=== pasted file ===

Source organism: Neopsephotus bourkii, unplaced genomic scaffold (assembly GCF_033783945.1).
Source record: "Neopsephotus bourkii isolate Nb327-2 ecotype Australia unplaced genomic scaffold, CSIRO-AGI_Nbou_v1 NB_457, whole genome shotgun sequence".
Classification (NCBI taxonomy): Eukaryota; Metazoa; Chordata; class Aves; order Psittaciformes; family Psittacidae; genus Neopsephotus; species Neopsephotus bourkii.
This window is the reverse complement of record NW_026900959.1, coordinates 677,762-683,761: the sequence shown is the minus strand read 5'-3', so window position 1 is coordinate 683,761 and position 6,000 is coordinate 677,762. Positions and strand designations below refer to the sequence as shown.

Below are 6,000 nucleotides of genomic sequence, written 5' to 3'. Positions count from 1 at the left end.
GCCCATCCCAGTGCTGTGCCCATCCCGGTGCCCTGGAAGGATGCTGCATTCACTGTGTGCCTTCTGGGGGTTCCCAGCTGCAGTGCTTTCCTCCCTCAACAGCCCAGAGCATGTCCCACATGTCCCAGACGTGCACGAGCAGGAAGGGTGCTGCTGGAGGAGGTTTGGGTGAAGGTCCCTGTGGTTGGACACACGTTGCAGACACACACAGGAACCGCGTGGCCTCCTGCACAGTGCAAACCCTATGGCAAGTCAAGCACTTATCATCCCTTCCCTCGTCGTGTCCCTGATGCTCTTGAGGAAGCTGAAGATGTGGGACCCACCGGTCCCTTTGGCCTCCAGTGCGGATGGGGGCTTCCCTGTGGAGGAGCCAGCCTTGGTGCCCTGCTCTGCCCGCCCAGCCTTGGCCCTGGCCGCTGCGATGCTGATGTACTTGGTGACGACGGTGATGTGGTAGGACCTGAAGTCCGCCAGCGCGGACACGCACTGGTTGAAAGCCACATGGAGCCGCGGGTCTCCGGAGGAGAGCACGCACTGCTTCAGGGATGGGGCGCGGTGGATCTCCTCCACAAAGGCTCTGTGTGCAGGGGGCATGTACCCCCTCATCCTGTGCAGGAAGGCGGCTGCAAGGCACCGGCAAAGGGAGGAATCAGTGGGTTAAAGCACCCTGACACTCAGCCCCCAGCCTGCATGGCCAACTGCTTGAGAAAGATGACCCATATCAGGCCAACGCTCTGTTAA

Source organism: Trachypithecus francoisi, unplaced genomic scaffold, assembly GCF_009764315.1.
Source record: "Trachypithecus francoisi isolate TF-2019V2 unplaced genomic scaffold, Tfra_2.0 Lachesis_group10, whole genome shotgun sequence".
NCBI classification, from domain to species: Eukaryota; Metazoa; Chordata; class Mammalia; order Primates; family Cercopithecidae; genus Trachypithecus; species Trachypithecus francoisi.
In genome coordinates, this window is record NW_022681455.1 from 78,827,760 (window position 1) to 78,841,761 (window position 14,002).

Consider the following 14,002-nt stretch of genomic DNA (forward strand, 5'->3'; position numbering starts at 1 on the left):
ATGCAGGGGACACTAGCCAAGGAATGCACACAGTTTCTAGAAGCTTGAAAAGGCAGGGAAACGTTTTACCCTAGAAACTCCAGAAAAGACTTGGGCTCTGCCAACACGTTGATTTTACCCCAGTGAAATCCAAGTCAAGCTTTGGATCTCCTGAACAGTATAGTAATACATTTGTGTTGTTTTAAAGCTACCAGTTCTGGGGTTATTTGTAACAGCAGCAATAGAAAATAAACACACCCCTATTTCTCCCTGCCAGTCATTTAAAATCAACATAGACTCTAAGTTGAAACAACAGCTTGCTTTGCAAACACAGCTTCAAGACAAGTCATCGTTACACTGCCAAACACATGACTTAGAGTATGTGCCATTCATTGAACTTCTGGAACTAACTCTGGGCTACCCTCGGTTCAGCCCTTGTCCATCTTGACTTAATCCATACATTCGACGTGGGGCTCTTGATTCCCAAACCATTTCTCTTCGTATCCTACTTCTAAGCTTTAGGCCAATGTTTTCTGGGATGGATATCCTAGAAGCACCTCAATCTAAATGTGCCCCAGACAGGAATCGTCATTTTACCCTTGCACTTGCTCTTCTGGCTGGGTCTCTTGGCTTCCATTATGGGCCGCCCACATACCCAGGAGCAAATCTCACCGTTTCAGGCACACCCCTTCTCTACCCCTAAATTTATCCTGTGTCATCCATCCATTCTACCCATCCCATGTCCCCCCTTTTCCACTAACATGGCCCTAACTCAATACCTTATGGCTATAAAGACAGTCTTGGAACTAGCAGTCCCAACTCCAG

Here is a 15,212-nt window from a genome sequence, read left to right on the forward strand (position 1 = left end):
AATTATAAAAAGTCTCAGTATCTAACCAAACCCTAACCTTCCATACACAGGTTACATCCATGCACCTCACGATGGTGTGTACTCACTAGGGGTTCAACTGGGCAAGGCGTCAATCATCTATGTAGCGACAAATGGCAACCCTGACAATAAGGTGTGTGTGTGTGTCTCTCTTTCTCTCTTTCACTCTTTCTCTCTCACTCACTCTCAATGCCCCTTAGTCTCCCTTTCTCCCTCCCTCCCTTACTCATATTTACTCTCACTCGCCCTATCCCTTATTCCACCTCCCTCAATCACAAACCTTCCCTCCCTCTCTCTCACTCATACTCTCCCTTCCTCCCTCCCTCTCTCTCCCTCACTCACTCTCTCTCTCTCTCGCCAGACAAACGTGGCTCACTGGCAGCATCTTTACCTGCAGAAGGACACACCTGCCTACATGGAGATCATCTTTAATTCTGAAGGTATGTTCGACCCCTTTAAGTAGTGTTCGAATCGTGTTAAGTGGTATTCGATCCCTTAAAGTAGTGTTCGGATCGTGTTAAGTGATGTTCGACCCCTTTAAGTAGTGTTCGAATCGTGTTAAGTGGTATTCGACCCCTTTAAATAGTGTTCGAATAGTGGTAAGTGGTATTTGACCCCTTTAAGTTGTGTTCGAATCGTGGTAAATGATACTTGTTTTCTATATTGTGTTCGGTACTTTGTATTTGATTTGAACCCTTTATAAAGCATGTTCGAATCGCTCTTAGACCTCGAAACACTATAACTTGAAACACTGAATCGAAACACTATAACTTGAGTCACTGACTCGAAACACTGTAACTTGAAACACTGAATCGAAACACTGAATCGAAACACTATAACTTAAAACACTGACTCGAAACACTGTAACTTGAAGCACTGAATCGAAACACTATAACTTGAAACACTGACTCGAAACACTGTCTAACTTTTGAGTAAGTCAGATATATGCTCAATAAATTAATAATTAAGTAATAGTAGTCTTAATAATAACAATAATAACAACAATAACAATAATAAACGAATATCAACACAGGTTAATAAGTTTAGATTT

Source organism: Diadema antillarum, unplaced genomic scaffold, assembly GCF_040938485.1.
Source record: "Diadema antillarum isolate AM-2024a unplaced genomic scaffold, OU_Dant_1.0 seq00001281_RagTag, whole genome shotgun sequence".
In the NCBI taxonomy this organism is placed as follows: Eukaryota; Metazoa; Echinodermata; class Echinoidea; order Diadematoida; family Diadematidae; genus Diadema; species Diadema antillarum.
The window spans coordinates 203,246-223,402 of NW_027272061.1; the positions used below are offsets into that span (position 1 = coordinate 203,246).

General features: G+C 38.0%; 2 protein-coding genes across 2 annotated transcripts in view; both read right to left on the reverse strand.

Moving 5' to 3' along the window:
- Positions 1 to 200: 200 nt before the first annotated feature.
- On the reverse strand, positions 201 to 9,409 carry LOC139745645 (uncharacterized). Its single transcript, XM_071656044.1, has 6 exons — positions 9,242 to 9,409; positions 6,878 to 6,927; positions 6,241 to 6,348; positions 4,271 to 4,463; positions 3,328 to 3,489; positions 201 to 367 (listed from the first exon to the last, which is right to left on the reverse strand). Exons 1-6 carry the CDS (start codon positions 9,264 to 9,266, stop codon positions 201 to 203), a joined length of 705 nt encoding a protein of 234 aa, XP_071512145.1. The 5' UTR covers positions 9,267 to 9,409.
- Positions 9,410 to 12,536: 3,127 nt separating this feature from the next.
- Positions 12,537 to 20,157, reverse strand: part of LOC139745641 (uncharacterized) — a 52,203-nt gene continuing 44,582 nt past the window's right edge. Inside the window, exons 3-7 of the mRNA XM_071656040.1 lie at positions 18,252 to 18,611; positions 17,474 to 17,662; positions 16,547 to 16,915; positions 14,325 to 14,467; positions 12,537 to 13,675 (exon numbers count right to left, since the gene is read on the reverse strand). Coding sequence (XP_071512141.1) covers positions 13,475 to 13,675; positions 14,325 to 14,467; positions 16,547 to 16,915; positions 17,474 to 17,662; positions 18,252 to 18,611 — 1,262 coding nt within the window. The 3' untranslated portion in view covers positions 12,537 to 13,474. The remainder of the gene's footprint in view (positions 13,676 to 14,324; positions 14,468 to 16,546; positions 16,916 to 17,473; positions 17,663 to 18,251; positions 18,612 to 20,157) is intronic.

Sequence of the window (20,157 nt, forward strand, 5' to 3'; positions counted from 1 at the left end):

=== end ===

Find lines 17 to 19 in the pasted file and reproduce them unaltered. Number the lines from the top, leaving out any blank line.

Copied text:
In the NCBI taxonomy this organism is placed as follows: Eukaryota; Metazoa; Echinodermata; class Echinoidea; order Diadematoida; family Diadematidae; genus Diadema; species Diadema antillarum.
The window spans coordinates 203,246-223,402 of NW_027272061.1; the positions used below are offsets into that span (position 1 = coordinate 203,246).

General features: G+C 38.0%; 2 protein-coding genes across 2 annotated transcripts in view; both read right to left on the reverse strand.